The 13.9-inch display has very narrow bezels on the sides and can be classified as "edge-to-edge" in today's market. It's similar to what Dell offers on the XPS 13 and what Huawei offers on the MateBook X. The top bezel is slightly larger, given that Lenovo wasn't willing to sacrifice camera placement on this model.

Lenovo sent me the 4K model to review, and while every 4K laptop that I've ever used has been terrible on battery life, that actually wasn't the case here. The Yoga 920 has a quad-core processor and a 4K display, and I've not had any problems using it all day.

And that 4K display is beautiful. It's not OLED like you'd find on the ThinkPad X1 Yoga, but it's really nice. The colors are vibrant, accurate, and you won't find any pixelation. I'm not sure what else you could ask for.

Far-field microphones, and Cortana

The Yoga 920 uses far-field voice microphones for Cortana, so you can call it from across the room, similar to an Amazon Echo or theHarman Kardon Invoke. There are four microphones, and they work just as you'd expect when the PC is awake.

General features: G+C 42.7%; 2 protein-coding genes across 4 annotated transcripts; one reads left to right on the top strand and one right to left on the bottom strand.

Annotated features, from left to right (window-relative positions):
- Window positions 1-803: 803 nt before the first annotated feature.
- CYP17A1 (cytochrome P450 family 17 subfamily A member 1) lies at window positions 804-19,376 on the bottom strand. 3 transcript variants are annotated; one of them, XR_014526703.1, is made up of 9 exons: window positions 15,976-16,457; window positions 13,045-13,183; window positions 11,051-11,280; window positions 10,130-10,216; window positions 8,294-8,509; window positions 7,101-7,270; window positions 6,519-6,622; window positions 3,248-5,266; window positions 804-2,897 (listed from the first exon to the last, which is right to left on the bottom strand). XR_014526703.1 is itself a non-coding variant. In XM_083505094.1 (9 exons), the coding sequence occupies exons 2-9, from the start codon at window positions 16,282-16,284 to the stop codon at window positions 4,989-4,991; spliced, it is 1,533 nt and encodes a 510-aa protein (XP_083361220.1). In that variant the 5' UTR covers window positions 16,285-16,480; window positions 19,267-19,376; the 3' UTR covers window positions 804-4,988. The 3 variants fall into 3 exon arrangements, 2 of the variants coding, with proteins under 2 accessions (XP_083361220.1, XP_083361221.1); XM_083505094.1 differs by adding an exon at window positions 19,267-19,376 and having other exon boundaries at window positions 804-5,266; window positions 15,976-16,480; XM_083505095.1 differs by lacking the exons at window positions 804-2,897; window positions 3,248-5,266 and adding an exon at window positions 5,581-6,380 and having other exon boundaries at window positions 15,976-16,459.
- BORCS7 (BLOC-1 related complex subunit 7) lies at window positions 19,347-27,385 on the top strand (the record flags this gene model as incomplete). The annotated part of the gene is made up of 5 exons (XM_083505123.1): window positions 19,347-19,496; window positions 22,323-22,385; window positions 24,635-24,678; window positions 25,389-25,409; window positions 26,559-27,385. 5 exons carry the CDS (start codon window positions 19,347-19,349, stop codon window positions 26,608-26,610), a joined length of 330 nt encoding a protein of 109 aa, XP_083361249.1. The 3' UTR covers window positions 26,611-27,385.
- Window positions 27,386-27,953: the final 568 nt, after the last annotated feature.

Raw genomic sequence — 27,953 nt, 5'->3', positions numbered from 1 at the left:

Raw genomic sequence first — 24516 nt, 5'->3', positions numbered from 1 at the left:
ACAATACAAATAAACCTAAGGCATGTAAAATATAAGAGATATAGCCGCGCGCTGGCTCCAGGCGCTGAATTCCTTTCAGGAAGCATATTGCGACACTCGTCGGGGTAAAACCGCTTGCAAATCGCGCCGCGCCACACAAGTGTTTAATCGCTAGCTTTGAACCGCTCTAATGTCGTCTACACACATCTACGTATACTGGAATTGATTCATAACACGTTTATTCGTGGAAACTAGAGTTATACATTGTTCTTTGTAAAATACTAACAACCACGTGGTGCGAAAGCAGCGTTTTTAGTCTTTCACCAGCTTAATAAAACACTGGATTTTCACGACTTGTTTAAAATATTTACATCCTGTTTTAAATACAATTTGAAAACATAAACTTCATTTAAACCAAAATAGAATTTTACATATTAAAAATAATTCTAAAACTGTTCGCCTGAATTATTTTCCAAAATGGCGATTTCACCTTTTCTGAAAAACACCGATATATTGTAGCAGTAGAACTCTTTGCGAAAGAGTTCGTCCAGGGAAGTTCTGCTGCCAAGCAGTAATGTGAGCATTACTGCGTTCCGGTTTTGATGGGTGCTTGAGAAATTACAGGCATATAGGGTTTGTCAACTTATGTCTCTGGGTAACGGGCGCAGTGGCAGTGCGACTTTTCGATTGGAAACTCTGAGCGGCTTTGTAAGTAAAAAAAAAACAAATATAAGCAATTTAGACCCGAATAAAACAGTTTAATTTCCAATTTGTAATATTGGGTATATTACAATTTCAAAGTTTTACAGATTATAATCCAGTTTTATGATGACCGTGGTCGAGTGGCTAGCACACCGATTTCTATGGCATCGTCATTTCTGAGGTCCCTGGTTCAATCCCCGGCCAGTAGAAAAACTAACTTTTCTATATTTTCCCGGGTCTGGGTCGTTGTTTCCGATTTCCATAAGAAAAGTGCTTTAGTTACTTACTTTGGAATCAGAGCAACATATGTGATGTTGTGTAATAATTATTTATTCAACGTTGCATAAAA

Lenovo says that this will still work while the PC is in standby, but that doesn't mean it works while the machine is asleep. In other words, it won't work as your own personal Invoke, unless it's plugged in and on.

I'm a big fan of Cortana. Granted, it still has a long way to go to catch up to its competitors; after all, you can't use it to control your Xbox One, it can't recognize different users' voices, and has a limited array of third-party skills. If you want to control music, you'll need to use Spotify, iHeartRadio, or TuneIn, but we've covered all of this in the Harman Kardon Invoke review.

But Cortana also has some unique advantages over the competition. It's the only thing that can seamlessly work across a smart speaker, your laptop, desktop, Xbox One, and most importantly, your phone. For example, you can tell the Yoga 920 to set a reminder for when you arrive at work, and by using geofencing, you'll get an alert on your phone when you arrive.

Keyboard

I feel like a lot of people overlook keyboard quality in a laptop, but not all keyboards are equal. Personally, I'm a big fan of Lenovo's, although I still think that ThinkPads have the better keyboard.